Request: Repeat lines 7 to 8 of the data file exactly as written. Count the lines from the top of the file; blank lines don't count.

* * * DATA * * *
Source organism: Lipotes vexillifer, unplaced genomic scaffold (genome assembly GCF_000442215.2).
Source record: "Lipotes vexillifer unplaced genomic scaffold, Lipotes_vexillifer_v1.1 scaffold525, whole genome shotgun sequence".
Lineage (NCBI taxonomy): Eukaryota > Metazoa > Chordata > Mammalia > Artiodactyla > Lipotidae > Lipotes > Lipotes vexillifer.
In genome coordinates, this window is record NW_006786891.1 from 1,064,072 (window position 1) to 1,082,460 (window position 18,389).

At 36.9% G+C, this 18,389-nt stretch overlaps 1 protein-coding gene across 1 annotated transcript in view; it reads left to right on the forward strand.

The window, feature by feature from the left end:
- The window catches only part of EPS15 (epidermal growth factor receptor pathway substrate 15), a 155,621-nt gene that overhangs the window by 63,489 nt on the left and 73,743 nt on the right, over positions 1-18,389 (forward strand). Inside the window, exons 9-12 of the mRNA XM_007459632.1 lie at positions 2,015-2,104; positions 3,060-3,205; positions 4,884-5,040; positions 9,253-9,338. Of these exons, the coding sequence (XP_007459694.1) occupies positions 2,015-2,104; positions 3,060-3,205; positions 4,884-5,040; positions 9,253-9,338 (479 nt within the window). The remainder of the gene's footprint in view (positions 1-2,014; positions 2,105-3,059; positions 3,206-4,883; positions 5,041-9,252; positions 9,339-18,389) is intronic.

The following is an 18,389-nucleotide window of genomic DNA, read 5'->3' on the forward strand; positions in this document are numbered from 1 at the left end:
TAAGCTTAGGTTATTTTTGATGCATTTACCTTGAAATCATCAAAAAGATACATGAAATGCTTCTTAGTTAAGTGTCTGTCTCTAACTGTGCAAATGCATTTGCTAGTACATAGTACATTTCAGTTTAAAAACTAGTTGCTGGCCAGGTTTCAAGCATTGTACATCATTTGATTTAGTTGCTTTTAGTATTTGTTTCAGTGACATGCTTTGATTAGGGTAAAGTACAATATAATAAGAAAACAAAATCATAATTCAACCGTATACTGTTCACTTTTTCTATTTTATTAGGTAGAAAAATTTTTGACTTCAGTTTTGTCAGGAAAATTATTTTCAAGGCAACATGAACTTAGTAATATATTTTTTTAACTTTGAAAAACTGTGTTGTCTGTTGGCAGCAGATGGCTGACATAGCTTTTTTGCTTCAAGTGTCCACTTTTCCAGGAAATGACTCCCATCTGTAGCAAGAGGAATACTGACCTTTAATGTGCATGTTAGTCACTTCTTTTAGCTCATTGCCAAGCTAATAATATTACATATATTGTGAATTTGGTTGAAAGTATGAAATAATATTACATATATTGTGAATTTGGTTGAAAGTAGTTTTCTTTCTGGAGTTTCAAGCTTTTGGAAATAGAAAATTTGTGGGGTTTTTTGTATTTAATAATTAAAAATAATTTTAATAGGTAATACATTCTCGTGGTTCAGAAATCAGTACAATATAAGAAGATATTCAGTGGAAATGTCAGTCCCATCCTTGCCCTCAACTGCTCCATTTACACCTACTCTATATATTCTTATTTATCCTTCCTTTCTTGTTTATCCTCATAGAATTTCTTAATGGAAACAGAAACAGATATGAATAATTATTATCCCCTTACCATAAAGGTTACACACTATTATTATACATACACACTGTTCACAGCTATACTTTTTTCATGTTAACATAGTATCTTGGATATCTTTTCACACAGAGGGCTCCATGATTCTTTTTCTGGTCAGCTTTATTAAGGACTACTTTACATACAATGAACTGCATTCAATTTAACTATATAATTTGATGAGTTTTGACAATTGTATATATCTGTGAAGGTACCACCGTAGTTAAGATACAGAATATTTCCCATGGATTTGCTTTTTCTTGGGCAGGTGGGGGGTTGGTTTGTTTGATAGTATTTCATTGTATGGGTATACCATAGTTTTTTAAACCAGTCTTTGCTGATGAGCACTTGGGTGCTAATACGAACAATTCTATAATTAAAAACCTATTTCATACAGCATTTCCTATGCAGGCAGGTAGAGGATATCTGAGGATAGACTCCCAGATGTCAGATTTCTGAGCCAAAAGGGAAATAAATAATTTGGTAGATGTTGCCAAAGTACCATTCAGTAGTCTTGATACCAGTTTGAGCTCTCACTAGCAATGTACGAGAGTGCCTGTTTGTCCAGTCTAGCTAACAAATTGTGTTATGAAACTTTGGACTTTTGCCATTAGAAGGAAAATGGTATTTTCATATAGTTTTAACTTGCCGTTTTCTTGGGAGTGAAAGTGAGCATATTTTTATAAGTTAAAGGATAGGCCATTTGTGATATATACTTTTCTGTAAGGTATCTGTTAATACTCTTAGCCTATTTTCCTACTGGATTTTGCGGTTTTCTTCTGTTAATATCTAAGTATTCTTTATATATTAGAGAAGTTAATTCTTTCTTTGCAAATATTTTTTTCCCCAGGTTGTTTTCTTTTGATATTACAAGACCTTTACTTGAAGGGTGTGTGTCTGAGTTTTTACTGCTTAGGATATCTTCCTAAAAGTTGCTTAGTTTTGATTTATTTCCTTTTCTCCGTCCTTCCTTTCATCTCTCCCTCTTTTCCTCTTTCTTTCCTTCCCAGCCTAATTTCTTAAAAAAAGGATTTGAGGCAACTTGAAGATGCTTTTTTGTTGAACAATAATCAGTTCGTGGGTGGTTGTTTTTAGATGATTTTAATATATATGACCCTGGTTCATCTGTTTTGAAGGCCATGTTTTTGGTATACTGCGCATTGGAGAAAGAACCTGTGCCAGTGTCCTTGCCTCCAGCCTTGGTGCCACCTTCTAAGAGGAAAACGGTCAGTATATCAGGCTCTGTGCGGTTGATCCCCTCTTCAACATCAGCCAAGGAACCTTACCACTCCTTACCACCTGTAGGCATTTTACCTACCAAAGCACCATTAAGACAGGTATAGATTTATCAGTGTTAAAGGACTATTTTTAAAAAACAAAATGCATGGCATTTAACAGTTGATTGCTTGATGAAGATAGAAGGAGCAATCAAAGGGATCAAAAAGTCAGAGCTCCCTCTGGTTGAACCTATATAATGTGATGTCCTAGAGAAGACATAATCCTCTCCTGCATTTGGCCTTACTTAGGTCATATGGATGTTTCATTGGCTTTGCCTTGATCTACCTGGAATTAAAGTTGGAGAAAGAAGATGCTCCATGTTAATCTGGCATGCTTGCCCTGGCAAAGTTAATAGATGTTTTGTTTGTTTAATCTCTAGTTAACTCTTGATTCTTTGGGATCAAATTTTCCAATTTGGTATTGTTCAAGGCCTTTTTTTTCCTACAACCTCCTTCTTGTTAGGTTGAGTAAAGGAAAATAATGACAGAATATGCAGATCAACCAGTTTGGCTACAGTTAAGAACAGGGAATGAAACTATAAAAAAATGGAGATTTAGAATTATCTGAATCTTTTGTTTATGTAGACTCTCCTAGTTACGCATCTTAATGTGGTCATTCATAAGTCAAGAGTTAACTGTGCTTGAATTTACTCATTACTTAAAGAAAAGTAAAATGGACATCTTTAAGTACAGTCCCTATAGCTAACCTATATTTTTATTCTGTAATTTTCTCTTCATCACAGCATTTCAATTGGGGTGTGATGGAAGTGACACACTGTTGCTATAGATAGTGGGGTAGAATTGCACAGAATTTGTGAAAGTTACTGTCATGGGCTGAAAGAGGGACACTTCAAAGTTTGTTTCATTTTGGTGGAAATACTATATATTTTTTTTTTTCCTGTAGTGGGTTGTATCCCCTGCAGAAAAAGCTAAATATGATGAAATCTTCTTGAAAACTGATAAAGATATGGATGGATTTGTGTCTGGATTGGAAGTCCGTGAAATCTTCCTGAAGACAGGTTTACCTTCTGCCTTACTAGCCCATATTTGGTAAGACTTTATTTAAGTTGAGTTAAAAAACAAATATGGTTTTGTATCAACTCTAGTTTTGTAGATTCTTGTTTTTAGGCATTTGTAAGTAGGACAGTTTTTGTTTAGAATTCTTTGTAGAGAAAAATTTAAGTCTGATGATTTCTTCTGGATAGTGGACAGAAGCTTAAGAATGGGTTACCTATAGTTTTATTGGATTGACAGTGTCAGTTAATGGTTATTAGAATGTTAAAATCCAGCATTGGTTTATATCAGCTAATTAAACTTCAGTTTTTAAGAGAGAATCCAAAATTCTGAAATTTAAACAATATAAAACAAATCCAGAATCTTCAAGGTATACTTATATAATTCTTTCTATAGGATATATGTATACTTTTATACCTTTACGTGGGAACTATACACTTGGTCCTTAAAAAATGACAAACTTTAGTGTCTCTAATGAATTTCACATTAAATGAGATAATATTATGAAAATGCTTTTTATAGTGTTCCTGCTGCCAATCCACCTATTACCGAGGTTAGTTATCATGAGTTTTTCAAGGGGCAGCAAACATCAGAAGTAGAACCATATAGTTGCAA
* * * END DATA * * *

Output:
- The window catches only part of EPS15 (epidermal growth factor receptor pathway substrate 15), a 155,621-nt gene that overhangs the window by 63,489 nt on the left and 73,743 nt on the right, over positions 1-18,389 (forward strand). Inside the window, exons 9-12 of the mRNA XM_007459632.1 lie at positions 2,015-2,104; positions 3,060-3,205; positions 4,884-5,040; positions 9,253-9,338. Of these exons, the coding sequence (XP_007459694.1) occupies positions 2,015-2,104; positions 3,060-3,205; positions 4,884-5,040; positions 9,253-9,338 (479 nt within the window). The remainder of the gene's footprint in view (positions 1-2,014; positions 2,105-3,059; positions 3,206-4,883; positions 5,041-9,252; positions 9,339-18,389) is intronic.

The following is an 18,389-nucleotide window of genomic DNA, read 5'->3' on the forward strand; positions in this document are numbered from 1 at the left end: